'Reversing the problem' clarifies molecular structure

Dec 23, 2011

Optical techniques enable us to examine single molecules, but do we really understand what we are seeing? After all, the fuzziness caused by effects such as light interference makes these images very difficult to interpret. Researchers at the University of Twente’s MESA+ Institute for Nanotechnology adopted a “reverse” approach to spectroscopy which cleaned up images by eliminating background noise. The researchers presented their findings in Physical Review Letters.

Rather than starting with the laser beam, the trick is to take the molecule you are studying as the starting point. This radical "reversal" led to a relatively simple modification of conventional CARS spectroscopy, which delivered better images. CARS was already a powerful technique which used lasers to visualize molecules for such purposes as food testing and medical imaging. One advantage is that no fluorescent labels are needed to make the visible. However, background noise complicates the task of interpreting the resultant images. This new approach eliminates such noise completely, leaving only the "real" image. More information than ever before, such as accurate details of the substance's concentration, can be obtained using this technique. It is easier to detect the signature of the molecule in question.

The key to side-stepping the overwhelming complexity involved lay in Prof. Shaul Mukamel's exhortation to just "Look at the molecule!" (the professor, who holds a post at the University of California, collaborated on the present publication). So don't focus on the way that light interacts with the molecule, as this makes it very difficult - even impossible - to "separate the wheat from the chaff" and reveal the real image. Instead, start by examining the energy levels inside the molecule. Previous work, based on Prof. Mukamel's exhortation, has mainly led to the development of new theories. The University of Twente researchers have now translated this theory into the new technique of Vibrational Molecular Interferometry, which will vastly expand the uses of CARS and other techniques.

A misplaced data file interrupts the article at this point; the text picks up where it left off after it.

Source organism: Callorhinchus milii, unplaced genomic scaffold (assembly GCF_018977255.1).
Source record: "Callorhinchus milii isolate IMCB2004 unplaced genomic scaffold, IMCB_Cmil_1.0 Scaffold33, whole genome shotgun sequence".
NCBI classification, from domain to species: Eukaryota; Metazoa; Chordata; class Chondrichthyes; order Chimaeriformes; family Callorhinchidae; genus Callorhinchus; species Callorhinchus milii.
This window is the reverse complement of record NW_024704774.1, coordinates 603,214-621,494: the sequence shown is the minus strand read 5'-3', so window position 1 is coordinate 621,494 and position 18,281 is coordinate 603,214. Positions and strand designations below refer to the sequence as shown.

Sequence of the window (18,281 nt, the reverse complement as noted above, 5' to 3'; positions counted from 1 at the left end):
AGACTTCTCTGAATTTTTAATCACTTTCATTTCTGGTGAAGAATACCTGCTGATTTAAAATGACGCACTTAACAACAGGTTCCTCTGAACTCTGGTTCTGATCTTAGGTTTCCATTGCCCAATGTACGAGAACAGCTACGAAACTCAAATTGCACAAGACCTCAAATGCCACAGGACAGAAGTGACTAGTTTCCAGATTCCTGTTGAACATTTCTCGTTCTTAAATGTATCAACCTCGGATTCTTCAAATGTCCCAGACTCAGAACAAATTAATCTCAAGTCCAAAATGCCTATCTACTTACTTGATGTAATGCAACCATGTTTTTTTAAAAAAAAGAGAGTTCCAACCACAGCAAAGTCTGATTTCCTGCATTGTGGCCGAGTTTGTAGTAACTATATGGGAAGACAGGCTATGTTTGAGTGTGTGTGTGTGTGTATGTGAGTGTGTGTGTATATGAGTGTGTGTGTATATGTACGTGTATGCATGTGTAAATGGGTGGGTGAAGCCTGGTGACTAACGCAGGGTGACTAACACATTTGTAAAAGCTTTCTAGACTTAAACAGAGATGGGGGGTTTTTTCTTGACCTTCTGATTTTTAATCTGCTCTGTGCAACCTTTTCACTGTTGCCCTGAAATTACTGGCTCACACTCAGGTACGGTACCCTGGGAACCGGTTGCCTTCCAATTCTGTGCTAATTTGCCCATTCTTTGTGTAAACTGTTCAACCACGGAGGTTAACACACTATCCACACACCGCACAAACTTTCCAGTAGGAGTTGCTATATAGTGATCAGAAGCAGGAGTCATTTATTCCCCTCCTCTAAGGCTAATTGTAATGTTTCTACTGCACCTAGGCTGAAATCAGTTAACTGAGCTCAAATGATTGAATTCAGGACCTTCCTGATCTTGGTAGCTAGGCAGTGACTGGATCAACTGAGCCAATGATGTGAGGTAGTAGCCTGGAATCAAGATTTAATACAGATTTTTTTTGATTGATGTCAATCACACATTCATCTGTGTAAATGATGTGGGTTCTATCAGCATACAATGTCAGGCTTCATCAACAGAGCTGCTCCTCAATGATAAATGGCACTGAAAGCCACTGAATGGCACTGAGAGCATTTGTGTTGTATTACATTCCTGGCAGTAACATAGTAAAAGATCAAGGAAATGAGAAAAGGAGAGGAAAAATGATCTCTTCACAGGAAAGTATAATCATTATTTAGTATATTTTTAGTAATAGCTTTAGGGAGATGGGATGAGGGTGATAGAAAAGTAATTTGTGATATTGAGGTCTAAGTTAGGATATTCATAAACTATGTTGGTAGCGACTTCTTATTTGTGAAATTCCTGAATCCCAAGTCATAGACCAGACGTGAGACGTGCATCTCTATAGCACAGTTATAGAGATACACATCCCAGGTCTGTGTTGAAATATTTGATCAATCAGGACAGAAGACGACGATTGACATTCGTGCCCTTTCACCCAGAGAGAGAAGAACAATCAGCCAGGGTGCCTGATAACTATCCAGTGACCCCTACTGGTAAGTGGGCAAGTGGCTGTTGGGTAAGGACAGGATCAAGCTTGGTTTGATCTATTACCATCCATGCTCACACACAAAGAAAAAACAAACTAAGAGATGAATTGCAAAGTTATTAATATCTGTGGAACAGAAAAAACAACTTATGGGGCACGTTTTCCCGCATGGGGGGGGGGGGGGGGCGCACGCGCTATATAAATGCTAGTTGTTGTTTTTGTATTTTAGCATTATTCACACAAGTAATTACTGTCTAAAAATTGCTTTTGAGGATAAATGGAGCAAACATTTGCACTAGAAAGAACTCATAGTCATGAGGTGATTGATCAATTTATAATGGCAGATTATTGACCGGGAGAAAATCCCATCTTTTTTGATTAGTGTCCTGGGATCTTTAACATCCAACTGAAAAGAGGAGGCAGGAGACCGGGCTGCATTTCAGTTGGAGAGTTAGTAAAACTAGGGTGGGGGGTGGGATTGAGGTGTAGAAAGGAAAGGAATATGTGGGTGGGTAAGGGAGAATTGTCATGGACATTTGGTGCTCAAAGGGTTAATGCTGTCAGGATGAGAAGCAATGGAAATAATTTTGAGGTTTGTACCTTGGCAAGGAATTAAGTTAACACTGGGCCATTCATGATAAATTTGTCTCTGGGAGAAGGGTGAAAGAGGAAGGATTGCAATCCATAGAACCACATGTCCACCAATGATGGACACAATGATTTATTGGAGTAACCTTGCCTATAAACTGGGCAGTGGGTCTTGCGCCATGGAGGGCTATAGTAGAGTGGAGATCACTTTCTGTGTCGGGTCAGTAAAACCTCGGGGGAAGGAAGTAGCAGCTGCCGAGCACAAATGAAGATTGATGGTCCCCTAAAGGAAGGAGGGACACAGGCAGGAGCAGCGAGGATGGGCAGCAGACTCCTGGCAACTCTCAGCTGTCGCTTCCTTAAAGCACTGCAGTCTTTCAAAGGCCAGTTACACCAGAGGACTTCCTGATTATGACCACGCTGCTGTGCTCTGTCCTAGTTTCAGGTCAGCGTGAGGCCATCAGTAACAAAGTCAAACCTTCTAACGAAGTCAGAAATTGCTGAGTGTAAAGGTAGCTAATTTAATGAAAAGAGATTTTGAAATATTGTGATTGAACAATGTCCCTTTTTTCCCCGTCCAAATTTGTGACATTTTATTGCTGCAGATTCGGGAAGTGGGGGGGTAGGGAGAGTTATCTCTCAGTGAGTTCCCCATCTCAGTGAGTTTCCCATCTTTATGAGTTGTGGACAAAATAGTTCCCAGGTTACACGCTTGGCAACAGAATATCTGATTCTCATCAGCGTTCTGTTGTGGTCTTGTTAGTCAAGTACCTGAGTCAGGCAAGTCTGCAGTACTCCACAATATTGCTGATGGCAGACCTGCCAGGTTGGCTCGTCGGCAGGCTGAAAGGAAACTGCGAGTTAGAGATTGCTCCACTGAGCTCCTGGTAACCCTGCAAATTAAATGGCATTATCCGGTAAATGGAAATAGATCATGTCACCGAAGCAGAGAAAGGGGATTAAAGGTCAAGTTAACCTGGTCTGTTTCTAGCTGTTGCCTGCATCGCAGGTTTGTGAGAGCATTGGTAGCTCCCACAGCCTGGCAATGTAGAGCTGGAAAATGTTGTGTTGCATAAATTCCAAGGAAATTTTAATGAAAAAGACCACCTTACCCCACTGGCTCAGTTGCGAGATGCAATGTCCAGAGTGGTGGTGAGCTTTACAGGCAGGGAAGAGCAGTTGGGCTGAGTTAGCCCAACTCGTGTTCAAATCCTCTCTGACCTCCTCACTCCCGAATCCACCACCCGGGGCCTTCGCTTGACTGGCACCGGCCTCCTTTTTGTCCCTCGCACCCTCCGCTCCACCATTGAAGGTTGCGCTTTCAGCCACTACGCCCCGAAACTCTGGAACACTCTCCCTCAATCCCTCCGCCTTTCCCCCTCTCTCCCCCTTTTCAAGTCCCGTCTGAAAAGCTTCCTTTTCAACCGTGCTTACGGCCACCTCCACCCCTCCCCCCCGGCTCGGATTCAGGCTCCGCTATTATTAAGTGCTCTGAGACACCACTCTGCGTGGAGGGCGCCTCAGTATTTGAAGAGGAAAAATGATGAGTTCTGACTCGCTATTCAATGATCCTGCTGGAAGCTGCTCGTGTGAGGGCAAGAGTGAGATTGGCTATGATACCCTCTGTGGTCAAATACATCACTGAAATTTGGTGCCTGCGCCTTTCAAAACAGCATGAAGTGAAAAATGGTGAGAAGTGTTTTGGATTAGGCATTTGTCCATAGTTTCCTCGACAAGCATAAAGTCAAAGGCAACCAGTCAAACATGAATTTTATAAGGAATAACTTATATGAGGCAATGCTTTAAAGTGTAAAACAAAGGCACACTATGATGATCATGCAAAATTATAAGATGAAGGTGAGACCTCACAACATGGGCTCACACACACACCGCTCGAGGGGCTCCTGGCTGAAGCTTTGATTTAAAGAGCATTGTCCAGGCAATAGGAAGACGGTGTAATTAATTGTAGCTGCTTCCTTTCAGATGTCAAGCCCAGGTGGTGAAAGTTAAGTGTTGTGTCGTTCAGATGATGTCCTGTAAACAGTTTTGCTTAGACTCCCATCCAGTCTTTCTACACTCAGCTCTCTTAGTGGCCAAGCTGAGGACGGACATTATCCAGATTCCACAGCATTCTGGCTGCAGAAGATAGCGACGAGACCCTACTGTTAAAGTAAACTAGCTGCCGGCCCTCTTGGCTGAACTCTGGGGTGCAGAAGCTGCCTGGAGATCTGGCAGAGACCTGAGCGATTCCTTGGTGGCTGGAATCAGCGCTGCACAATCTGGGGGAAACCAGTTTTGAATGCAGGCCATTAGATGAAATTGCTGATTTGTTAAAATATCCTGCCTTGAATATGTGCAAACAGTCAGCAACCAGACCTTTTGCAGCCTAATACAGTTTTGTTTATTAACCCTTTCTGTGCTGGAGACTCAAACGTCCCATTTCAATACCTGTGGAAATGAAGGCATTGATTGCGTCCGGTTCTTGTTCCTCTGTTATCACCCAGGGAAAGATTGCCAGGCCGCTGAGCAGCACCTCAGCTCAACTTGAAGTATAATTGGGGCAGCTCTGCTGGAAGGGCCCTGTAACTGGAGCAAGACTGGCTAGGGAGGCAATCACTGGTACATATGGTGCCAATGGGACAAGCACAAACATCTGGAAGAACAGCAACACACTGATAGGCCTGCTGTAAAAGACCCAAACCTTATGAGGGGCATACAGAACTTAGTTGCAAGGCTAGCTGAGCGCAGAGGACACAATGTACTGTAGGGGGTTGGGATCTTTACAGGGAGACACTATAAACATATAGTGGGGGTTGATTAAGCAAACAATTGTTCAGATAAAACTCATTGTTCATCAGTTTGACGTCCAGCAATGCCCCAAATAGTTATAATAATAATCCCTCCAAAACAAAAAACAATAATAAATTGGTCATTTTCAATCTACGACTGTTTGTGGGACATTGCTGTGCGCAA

This study was conducted in Prof. Jennifer Herek's Optical Sciences group. The research group is part of the MESA+ Institute for Nanotechnology of the University of Twente.

Explore further: Neutron tomography technique reveals phase fractions of crystalline materials in 3-dimensions

More information: The publication, entitled "Background-free nonlinear microspectroscopy with vibrational molecular interferometry", by Erik Garbacik, Jeroen Korterik, Cees Otto, Shaul Mukamel, Jennifer Herek and Herman Offerhaus, was published on 16 December, in the online edition of Physical Review Letters.

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